Of the many guilty pleasures of my youth, none are remembered with quite the same fondness as the original El Maco burger and fries from Mcdonald’s. The concept was brilliant: make a burger with taco ingredients! Everyone loves Tacos!
And so Maccas’ keen food design team went to work. The burger they produced was a juicy patty with grated cheese, sour cream, lettuce, mild taco sauce. It might have even been quarter pounder sized; I don’t really remember the meat specifically, except that it was your generic Maccas meat.
With its sidekick the Spicy Shaker Fries, a hot mexican-themed powdered flavour sachet that you actually shook into your own fries (bag provided), it was nigh-on the perfect meal. In fact, the spicy shaker fries were so revered that I heard a friend of a friend of a friend that worked at Maccas took a box of the stuff home with them, and enjoyed it for years afterwards on fries from various vendors. Tasty.
Everyone I knew loved it. We were all amazed when it didn’t make the permanent menu. Hell, Filet’o’Fish made the menu, and it must have sold a whole seventeen during its pilot (er, actually, I’m a fan, but haven’t had one for oh, ten years or more); the El Maco was a phenomenon.
Sadly, the promotion ended, the shaker fries went away, and it was gradually forgotten. Generation 2 came and went a while later, with no significant revisions.
I think we’re up to the fourth- or fifth-generation El Maco at this point – maybe more – and bluntly, they’ve ruined it.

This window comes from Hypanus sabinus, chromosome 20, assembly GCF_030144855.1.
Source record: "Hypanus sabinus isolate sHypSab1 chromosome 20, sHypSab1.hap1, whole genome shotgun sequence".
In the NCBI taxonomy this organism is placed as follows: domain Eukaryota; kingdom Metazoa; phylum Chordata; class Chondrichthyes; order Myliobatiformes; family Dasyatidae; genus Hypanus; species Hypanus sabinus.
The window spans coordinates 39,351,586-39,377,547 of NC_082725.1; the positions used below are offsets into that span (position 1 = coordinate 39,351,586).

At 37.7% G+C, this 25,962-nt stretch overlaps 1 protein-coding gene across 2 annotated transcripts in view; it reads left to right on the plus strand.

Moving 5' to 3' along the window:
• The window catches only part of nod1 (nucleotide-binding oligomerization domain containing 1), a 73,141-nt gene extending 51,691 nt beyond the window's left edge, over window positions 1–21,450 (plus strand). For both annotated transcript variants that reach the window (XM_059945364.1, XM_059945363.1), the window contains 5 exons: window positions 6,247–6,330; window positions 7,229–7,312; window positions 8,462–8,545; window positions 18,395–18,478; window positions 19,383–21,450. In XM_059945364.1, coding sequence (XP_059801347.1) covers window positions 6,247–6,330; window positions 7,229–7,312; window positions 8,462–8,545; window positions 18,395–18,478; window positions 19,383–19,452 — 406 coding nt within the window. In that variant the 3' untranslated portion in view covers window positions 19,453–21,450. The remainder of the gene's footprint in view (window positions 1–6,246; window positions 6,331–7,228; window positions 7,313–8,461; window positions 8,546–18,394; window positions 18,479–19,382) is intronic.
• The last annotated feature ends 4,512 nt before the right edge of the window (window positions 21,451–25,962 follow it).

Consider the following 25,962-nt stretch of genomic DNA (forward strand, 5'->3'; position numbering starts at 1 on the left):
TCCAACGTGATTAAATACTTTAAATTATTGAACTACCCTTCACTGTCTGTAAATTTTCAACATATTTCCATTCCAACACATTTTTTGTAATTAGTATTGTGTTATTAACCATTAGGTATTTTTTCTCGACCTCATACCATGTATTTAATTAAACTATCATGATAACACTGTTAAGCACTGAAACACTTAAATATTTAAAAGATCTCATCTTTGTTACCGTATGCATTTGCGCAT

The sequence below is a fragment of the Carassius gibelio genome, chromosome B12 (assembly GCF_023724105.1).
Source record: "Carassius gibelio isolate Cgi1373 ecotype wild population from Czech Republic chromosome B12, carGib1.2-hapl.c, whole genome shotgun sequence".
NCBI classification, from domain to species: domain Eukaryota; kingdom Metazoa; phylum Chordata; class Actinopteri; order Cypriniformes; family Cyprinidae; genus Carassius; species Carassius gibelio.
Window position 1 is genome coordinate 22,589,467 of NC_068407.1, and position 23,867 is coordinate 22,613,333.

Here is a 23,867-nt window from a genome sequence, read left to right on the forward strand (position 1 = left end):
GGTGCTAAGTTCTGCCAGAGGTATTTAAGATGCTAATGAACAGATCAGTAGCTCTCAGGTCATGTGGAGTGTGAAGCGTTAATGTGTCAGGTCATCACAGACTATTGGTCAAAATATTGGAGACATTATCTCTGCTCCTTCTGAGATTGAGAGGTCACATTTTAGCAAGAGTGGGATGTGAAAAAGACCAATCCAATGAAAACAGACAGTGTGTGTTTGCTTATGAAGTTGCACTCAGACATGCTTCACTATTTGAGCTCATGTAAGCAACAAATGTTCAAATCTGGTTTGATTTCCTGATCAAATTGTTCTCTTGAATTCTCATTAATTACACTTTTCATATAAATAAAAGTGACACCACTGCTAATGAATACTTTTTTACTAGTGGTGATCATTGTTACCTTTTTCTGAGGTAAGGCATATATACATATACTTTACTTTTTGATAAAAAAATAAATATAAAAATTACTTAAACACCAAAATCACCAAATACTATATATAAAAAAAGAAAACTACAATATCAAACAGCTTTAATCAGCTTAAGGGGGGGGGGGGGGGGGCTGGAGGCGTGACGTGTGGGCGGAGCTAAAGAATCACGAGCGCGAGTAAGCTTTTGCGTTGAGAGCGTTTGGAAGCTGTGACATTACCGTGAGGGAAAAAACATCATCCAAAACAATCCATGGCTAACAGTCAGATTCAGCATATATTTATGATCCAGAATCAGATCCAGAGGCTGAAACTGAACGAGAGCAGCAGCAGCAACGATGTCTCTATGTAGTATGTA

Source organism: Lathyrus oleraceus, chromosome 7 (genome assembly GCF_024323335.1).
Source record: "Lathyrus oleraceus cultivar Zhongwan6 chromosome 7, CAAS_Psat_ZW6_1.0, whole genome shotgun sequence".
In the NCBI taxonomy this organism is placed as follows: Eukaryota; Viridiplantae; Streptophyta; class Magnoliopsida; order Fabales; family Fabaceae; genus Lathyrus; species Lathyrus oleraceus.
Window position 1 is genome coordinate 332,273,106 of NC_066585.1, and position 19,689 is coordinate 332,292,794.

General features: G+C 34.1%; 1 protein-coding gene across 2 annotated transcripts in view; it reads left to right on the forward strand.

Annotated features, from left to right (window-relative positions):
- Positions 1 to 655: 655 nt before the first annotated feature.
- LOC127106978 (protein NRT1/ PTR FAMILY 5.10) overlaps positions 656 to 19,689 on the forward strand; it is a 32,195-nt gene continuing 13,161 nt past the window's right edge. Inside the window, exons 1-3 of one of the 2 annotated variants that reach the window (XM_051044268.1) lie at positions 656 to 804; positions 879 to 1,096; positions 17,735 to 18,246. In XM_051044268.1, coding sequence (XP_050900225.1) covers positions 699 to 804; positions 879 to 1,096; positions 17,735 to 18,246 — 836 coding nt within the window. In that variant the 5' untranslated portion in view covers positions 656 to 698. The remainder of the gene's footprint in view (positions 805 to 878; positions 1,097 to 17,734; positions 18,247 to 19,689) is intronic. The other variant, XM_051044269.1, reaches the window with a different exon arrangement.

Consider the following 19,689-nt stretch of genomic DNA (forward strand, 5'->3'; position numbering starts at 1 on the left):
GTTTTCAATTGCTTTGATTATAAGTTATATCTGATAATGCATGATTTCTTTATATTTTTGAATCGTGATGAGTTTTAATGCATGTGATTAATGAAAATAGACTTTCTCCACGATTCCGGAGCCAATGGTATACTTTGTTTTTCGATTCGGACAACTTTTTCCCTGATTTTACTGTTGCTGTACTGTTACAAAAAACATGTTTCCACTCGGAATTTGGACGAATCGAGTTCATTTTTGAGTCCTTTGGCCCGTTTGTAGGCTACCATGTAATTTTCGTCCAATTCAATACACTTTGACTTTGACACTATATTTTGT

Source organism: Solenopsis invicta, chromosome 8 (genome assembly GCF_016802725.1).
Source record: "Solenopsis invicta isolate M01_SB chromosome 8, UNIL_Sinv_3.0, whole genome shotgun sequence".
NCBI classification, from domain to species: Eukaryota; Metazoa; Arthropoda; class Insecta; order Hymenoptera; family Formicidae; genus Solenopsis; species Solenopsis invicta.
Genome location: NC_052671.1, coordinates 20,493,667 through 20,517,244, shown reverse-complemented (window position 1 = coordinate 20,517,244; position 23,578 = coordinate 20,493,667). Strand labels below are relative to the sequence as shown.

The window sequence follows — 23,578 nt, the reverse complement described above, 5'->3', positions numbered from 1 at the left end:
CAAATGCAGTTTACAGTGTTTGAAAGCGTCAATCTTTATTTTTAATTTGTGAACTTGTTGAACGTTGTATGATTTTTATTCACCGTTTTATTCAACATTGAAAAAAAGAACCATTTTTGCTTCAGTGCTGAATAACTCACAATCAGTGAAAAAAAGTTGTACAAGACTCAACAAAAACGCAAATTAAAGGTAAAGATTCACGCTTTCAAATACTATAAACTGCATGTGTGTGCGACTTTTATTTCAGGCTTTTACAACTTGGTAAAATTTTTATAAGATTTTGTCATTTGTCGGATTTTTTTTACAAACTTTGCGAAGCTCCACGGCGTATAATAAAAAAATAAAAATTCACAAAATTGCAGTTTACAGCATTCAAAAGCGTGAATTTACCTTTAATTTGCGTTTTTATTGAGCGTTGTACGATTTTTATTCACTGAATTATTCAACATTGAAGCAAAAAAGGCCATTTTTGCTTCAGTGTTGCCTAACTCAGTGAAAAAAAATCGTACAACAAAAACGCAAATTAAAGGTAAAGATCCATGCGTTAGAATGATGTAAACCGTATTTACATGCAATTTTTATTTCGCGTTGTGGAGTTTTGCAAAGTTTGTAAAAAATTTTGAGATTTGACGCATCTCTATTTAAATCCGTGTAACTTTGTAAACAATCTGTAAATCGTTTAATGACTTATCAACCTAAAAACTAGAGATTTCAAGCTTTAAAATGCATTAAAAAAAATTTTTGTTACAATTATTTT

It’s called “the Legendary El Maco” on the small cardboard box it comes in, but is it really the legend we came to know and love? No, it’s verging on a travesty. Kids that weren’t around ten years ago will taste this BlandBurger and wonder why their parents wanted to try it out in the first place.
It doesn’t taste as good as the old ones – perhaps to keep the caloric value down, given McD’s new mildly-health-conscious marketing push. The lettuce is crisp and valueless. The cheese is now standard cheeseburger cheese, not the grated stuff they used to use. The burger patty is cheeseburger-sized. The sour cream is OK, but nothing’s there in sufficient quantity any more. It’s not a taco burger, it’s a meat sandwich with a thin smearing of sauces on it. It’s just Not The Same any more, and even the burger bun has that “parted hair” look on top, rather than being the sturdy bap we once devoured so heartily.
From a wet, dripping, overloaded-with-flavour burger, we’ve gone to dry, crisp, minimum-slop minimum-taste burger. Well done McDonald’s, the legend is well and truly dead, I won’t be buying another one again. Not if they’re like this one from now on.
And – where are the spicy shaker fries? Hello? Who’s making these cocked-up decisions? Was it just the restaurant I was at, or was it that the spicy shaker fries were deemed to environmentally unfriendly?
Score-wise (Maccas-adjusted chart):
- El Maco of My Distant Past: 8.5/10
- El Maco of Current Times: 5/10
- Quarter Pounder: 7/10
These days, I prefer Hungry Jack’s / Burger King for most burgers, but I went back to Mcdonald’s just to try it out. Verdict: Nope.
2 thoughts on “The El Maco is back… or is it?”
I went to McDonald’s head office last week to get a burger and got an El Maco. I waited 5 minutes for it to be assembled then took it to my car to eat. When I took it from its wrapper IT HAD NO BOTTOM BUN!!!!
I couldn’t be arsed waiting another 5 mins for a replacement, and assumed that with less bun there would be more flavour. This was not the case and I was very disappointed.
Oh and while I was waiting I was looking everywhere for the spicy shaker fries.
Double Cheeseburger: 10/10
My friend just ate about 19 el maco’s in four days, we went on a school trip (he isn’t fat by the way). He loves the burger, then again he never tried the old variety.
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